Besides assessing the potential risks and designing to reduce them, people must always ensure the machines they create are easy to maintain. That’s the defining principle around an approach called design for maintenance. Designers following it understand that ease of upkeep is necessary and build their machines accordingly.

What Constitutes Ease of Maintenance?

Ease of maintenance is a broad idea. It could mean that:

  • People can easily get spare parts for the machine
  • Interchangeable components are available
  • Workers can quickly access the parts they need to change
  • It’s easy to identify all the machine’s components
  • All parts are standardized
  • The equipment has fault-isolation and error-identification features

However, many benefits occur when it’s easy to perform upkeep on the machine. When people perceive it’s too hard to give equipment the necessary attention, they may wait longer than they should to do it. That could lead to gradual performance degradation. Conversely, if it’s extremely hard to maintain a machine and people need highly specialized skills, finding trained technicians in some areas could be too challenging.

The workplace could become safer when people prioritize designing machinery for ease of maintenance. Managers who wait too long to change a part or fix a machine with a visible leak increase safety risks that put others in danger.

3. Prioritize User-Friendliness When Designing Machinery

A well-designed machine is usually easy to learn how to operate. Even items requiring highly specialized training and knowledge should still be straightforward enough to interact with.

Designers should put themselves in the position of the average person who will use this machine. Which features would they most appreciate? Which aspects of similar equipment have people complained about? How could you make seemingly small but meaningful decisions that make daily use of the product more enjoyable?

Another thing to consider is whether you’re building a wholly new machine or an updated model of an existing one. If it’s the latter, pay attention to feedback from people who have used the earlier version. What did they like the most and which aspects did they find most frustrating?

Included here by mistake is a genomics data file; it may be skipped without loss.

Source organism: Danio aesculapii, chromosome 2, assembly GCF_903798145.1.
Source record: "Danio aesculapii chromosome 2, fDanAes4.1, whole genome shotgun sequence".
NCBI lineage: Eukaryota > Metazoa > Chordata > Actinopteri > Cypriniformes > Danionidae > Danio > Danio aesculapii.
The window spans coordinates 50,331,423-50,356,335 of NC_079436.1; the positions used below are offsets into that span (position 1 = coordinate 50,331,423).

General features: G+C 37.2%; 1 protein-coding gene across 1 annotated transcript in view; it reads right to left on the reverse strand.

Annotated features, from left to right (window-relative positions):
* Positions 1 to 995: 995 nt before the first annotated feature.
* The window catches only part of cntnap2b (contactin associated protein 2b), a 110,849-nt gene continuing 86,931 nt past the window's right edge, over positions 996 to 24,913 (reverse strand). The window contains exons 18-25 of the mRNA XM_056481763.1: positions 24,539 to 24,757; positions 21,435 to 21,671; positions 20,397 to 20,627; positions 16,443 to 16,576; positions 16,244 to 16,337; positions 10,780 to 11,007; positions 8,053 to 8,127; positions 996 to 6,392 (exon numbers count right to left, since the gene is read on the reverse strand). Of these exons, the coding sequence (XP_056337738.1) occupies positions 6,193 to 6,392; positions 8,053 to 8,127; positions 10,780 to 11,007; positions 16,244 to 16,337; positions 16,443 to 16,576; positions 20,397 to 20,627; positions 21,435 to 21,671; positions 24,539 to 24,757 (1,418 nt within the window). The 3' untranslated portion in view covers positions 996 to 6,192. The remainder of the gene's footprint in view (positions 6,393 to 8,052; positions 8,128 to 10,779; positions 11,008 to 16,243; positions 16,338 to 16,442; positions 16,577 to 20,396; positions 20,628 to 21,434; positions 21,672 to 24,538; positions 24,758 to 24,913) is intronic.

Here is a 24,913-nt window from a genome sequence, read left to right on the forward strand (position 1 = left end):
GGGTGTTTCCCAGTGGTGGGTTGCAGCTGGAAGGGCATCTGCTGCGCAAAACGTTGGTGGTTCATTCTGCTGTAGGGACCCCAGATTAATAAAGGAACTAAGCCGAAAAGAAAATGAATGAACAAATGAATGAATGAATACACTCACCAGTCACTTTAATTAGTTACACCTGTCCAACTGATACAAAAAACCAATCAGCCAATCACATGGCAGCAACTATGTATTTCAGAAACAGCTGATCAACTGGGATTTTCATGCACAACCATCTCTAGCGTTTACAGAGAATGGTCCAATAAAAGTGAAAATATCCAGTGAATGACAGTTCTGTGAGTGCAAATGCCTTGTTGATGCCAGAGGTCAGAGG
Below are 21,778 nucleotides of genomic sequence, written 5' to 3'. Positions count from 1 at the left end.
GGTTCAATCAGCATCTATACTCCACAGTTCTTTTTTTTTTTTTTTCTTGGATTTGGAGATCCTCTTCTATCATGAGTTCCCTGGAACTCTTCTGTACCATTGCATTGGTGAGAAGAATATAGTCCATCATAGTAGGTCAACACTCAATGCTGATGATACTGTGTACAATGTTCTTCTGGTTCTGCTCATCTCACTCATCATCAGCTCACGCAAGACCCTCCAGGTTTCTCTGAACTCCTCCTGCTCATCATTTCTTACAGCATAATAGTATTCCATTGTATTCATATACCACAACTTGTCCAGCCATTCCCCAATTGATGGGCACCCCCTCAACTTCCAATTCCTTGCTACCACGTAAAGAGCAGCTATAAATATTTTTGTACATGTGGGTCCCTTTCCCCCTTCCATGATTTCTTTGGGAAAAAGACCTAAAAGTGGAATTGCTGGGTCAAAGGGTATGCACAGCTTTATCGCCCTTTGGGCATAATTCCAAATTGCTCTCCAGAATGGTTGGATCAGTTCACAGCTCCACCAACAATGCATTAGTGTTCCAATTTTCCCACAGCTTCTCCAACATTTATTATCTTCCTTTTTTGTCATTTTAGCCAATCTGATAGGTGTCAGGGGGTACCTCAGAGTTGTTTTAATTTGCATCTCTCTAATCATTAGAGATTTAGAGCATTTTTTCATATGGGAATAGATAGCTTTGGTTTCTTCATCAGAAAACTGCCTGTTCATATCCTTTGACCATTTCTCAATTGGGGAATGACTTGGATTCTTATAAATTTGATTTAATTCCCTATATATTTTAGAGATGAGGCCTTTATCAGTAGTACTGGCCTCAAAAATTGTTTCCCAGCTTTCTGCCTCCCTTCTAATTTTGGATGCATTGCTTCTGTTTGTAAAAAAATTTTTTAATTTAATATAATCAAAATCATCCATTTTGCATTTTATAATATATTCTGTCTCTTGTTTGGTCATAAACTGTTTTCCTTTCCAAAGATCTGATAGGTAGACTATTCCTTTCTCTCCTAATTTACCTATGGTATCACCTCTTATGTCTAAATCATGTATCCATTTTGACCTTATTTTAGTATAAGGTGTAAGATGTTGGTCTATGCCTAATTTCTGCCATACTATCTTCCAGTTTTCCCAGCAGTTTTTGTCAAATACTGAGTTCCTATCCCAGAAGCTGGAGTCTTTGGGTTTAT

It’s also valuable to get input from groups of future potential users when developing a new machine. Do they currently have equipment comparable to what you’re building? What are their favourite characteristics of it and where do they feel the design falls short?

Companies have also made various improvements to how machines connect and communicate. Spending time designing those relevant aspects could be important, especially if one of the main selling points is that people can link devices to get more done faster.

Designing Machinery With Care Is Worthwhile

When a piece of machinery is well-designed, customers are likely to love it. There’s also a higher likelihood that the machine will last as long as its expected life span and that the product will not be recalled due to future problems. These are some of the main reasons why it pays to give yourself plenty of time when designing machinery and not try to rush the process. The decisions you make now will help your company or client reap benefits in the future.

Emily Newton is the Editor-in-Chief of Revolutionized Magazine. She has over six years experience writing articles for the tech and industrial sectors. Subscribe to the Revolutionized newsletter for more content from Emily at